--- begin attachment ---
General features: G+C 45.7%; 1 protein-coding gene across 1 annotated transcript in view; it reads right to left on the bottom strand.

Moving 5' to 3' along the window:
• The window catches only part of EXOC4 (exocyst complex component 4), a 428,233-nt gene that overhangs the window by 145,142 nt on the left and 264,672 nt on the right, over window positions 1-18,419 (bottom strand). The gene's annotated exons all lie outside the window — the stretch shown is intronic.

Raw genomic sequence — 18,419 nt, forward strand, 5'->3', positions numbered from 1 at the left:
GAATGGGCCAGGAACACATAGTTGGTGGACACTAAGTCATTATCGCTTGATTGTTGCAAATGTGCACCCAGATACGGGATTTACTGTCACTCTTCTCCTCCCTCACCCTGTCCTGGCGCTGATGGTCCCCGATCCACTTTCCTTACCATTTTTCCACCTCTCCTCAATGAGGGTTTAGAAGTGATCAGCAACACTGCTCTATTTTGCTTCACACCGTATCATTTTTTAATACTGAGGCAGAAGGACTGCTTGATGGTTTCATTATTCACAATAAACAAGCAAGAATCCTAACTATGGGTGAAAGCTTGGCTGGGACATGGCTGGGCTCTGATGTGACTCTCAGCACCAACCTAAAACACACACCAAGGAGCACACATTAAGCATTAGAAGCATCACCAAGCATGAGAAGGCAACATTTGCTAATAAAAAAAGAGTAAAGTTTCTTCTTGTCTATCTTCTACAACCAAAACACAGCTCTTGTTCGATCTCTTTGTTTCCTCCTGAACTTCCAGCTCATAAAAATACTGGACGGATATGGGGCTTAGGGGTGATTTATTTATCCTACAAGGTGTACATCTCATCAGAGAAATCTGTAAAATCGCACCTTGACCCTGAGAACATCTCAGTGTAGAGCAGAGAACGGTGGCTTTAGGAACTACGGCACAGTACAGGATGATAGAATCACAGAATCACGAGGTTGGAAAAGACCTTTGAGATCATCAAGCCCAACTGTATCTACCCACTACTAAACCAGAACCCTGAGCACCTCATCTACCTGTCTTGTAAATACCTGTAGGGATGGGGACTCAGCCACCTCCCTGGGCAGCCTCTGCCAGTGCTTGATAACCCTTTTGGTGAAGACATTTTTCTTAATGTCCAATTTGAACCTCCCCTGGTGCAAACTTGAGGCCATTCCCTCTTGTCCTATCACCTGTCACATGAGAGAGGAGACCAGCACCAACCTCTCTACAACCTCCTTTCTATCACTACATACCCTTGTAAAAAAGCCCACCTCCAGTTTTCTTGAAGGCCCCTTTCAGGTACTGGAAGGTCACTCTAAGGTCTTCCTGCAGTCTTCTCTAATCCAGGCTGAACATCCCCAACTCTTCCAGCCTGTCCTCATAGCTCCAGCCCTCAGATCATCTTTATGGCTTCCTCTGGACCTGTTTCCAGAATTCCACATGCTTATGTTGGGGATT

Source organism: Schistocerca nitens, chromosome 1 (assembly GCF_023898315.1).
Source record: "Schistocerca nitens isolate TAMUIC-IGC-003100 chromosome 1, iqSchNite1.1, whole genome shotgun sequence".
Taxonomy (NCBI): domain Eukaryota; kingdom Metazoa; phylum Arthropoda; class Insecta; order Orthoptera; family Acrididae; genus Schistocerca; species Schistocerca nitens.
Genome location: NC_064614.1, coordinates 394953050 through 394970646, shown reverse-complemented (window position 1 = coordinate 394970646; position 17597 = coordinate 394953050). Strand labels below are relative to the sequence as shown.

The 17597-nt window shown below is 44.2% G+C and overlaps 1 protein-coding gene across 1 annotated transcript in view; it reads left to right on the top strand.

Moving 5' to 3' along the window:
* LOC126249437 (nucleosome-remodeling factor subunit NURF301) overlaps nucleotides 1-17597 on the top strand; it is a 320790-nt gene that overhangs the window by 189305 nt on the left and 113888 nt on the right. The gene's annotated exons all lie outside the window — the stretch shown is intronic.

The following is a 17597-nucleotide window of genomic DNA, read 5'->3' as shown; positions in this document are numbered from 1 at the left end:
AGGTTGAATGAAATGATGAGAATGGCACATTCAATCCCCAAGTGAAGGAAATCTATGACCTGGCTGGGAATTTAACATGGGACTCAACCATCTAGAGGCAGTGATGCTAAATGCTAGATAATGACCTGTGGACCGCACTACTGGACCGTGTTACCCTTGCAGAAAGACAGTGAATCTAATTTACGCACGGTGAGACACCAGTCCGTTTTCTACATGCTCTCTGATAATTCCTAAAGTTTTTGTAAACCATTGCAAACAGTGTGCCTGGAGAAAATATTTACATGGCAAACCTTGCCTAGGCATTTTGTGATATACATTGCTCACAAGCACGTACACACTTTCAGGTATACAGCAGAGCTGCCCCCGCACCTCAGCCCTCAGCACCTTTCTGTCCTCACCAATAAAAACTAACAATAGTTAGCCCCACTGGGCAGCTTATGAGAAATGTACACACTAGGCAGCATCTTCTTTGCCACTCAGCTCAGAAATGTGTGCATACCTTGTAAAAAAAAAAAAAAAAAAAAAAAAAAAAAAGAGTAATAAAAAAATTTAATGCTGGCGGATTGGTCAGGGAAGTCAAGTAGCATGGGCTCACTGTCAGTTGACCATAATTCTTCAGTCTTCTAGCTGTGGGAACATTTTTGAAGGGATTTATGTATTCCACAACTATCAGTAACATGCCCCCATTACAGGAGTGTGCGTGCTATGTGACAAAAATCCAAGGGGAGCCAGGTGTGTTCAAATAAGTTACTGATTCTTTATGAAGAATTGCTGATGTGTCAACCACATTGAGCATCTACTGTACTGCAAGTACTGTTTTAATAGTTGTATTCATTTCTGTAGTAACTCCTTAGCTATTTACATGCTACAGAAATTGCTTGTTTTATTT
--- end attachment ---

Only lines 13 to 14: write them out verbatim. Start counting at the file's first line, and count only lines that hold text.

The following is a 17597-nucleotide window of genomic DNA, read 5'->3' as shown; positions in this document are numbered from 1 at the left end:
AGGTTGAATGAAATGATGAGAATGGCACATTCAATCCCCAAGTGAAGGAAATCTATGACCTGGCTGGGAATTTAACATGGGACTCAACCATCTAGAGGCAGTGATGCTAAATGCTAGATAATGACCTGTGGACCGCACTACTGGACCGTGTTACCCTTGCAGAAAGACAGTGAATCTAATTTACGCACGGTGAGACACCAGTCCGTTTTCTACATGCTCTCTGATAATTCCTAAAGTTTTTGTAAACCATTGCAAACAGTGTGCCTGGAGAAAATATTTACATGGCAAACCTTGCCTAGGCATTTTGTGATATACATTGCTCACAAGCACGTACACACTTTCAGGTATACAGCAGAGCTGCCCCCGCACCTCAGCCCTCAGCACCTTTCTGTCCTCACCAATAAAAACTAACAATAGTTAGCCCCACTGGGCAGCTTATGAGAAATGTACACACTAGGCAGCATCTTCTTTGCCACTCAGCTCAGAAATGTGTGCATACCTTGTAAAAAAAAAAAAAAAAAAAAAAAAAAAAAAGAGTAATAAAAAAATTTAATGCTGGCGGATTGGTCAGGGAAGTCAAGTAGCATGGGCTCACTGTCAGTTGACCATAATTCTTCAGTCTTCTAGCTGTGGGAACATTTTTGAAGGGATTTATGTATTCCACAACTATCAGTAACATGCCCCCATTACAGGAGTGTGCGTGCTATGTGACAAAAATCCAAGGGGAGCCAGGTGTGTTCAAATAAGTTACTGATTCTTTATGAAGAATTGCTGATGTGTCAACCACATTGAGCATCTACTGTACTGCAAGTACTGTTTTAATAGTTGTATTCATTTCTGTAGTAACTCCTTAGCTATTTACATGCTACAGAAATTGCTTGTTTTATTT